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January Disease Kills Further 2000 Cattle

16 March 2018

ZIMBABWE - Over 2000 cattle have succumbed to a tick-borne disease with farmers raising concern that if new supplies of dip stocks are not procured on time, current dip stocks will run out over the next few weeks and trigger more deaths.

NewsDay Zimbabwe reports that in its industry update, the Livestock and Meat Advisory Council (LMAC) said the country has lost over 2000 cattle to tick-borne disease this season.

"January disease is another serious problem in cattle, with over 2 000 cattle deaths already recorded from tick-borne disease this season. Farmers are advised to maintain dipping regimes," reads part of the update.

"There is concern in the livestock industry that if new supplies are not procured in time, current dip stocks will run out in the next few weeks."

Lands, Agriculture and Rural Resettlement deputy minister, David Marapira, urged farmers to dip their animals regularly.

"Tick-borne disease is caused by people who are not dipping their animals and would like to encourage our farmers to dip their animals," he said.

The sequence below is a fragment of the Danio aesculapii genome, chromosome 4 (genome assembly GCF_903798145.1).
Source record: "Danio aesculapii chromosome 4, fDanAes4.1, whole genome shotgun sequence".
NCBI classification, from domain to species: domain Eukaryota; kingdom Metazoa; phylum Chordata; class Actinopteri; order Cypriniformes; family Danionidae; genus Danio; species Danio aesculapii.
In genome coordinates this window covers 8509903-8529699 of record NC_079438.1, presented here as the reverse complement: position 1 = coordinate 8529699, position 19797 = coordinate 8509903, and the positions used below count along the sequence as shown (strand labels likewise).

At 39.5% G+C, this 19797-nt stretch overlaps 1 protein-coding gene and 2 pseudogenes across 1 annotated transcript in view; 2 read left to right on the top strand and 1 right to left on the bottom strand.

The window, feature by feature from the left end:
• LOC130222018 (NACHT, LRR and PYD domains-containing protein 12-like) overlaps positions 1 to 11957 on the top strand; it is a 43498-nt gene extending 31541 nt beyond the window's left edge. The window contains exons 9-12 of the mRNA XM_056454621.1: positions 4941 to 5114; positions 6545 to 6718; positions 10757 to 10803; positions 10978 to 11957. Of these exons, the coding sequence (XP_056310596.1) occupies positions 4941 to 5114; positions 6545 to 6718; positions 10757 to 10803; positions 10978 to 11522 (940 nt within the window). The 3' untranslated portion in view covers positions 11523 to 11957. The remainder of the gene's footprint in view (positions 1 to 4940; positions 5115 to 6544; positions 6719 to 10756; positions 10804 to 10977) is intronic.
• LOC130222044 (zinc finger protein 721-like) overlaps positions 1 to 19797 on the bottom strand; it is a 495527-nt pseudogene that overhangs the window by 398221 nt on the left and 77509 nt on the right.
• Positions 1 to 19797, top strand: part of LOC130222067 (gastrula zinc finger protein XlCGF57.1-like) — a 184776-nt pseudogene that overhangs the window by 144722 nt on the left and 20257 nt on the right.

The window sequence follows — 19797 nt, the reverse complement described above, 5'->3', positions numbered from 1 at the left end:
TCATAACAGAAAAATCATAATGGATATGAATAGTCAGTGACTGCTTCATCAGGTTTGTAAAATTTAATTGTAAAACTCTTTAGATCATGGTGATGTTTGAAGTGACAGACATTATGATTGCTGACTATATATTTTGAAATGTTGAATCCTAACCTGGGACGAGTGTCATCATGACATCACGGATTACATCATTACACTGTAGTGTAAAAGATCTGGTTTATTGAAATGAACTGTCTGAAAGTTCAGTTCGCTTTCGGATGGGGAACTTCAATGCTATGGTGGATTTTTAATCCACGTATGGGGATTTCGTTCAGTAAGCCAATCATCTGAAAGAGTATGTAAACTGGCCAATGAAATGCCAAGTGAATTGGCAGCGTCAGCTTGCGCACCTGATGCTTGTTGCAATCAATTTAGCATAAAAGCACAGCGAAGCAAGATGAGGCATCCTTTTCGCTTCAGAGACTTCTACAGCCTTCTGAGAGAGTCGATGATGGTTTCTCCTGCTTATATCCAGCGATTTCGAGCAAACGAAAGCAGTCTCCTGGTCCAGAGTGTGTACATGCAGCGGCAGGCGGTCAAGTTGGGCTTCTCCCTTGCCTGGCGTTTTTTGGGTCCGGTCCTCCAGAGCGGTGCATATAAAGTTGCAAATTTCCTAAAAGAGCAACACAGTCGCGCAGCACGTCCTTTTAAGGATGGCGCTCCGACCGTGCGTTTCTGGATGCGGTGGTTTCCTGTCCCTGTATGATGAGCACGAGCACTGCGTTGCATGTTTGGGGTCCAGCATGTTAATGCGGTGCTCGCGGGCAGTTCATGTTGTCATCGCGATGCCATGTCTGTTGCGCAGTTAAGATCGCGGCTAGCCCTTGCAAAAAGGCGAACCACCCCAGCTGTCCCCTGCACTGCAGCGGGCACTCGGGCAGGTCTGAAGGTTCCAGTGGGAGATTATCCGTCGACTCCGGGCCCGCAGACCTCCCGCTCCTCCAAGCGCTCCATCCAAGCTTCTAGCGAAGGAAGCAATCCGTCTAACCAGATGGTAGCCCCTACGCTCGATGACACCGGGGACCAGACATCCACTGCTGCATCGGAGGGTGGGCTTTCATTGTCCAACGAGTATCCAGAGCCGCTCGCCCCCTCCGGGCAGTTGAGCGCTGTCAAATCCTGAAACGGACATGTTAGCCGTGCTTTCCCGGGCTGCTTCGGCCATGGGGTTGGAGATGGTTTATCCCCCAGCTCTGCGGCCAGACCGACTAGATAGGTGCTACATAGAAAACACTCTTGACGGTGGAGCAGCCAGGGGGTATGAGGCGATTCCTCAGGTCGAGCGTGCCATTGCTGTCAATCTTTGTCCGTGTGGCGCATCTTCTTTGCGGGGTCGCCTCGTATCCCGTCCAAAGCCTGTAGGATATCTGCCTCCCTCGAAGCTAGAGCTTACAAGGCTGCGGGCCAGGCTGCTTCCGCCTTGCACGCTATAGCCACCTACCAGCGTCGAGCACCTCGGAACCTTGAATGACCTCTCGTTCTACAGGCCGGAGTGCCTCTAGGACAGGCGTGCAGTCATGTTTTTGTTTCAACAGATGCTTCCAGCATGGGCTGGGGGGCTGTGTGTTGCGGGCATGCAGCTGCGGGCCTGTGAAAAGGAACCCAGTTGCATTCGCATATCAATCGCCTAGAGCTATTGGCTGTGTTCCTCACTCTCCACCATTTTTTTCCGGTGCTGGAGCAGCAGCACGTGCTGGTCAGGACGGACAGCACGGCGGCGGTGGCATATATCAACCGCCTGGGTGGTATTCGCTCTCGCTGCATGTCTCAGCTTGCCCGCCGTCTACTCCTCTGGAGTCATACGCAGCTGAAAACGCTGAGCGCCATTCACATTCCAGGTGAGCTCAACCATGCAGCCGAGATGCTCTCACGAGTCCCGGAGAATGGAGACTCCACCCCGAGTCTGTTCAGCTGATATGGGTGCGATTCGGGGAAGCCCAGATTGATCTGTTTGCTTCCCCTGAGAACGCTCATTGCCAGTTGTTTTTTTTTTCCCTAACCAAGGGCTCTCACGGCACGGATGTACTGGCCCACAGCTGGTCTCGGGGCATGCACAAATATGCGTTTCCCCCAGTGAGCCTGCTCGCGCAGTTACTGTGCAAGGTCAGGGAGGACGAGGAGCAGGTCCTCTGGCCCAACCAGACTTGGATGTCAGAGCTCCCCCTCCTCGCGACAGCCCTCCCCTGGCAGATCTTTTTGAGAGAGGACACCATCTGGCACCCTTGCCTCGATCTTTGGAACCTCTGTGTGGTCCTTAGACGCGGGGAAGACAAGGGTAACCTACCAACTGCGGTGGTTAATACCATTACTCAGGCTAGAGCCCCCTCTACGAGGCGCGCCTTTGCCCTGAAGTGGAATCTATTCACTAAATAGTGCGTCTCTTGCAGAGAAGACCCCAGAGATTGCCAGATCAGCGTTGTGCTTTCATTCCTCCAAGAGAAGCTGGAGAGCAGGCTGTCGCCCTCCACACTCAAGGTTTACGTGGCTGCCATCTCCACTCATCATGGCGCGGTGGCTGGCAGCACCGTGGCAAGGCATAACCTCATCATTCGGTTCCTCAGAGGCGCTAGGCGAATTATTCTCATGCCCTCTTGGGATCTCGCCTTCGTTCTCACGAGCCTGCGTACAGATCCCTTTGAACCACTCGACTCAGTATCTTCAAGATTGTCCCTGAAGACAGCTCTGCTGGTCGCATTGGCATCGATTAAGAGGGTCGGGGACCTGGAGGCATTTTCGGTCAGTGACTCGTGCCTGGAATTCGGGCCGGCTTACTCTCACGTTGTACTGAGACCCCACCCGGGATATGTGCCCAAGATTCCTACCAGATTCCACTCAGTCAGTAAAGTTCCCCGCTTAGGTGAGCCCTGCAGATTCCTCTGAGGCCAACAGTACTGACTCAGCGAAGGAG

The disease, is very common during the rainy season due to high tick prevalence that has thrived due to irregular cattle dipping by most farmers.

Last year, the disease claimed hundreds of cattle in Mashonaland East and Mashonaland Central provinces, leaving farmers distraught.

Theileriosis is a disease caused by a species of theileria; a blood-borne parasite that only affects cattle and is primarily transmitted by ticks that feed on cattle.

A single infected tick can spread the disease to another animal through its saliva when it feeds on it.

Symptoms of the disease include, decrease in milk production, depression, weakness and difficulty in breathing for the animal, followed by rapid and shallow breaths.

Affected animals also experience an increased heart rate, and eventually die after two or three weeks.

LMAC said beef cattle, dairy cattle and pig producers were advised to practice strict biosecurity as a preventive measure, as foot and mouth disease can affect all cloven-hoofed animals, with pig and dairy cattle operations most seriously affected.

Currently, the government is battling to contain the outbreak of the deadly FMD which hit Chegutu in Mashonaland West Province, thereby disrupting country’s beef supplies.

The government, through the Veterinary Services Department, has since suspended cattle movement into Harare.

Further Reading

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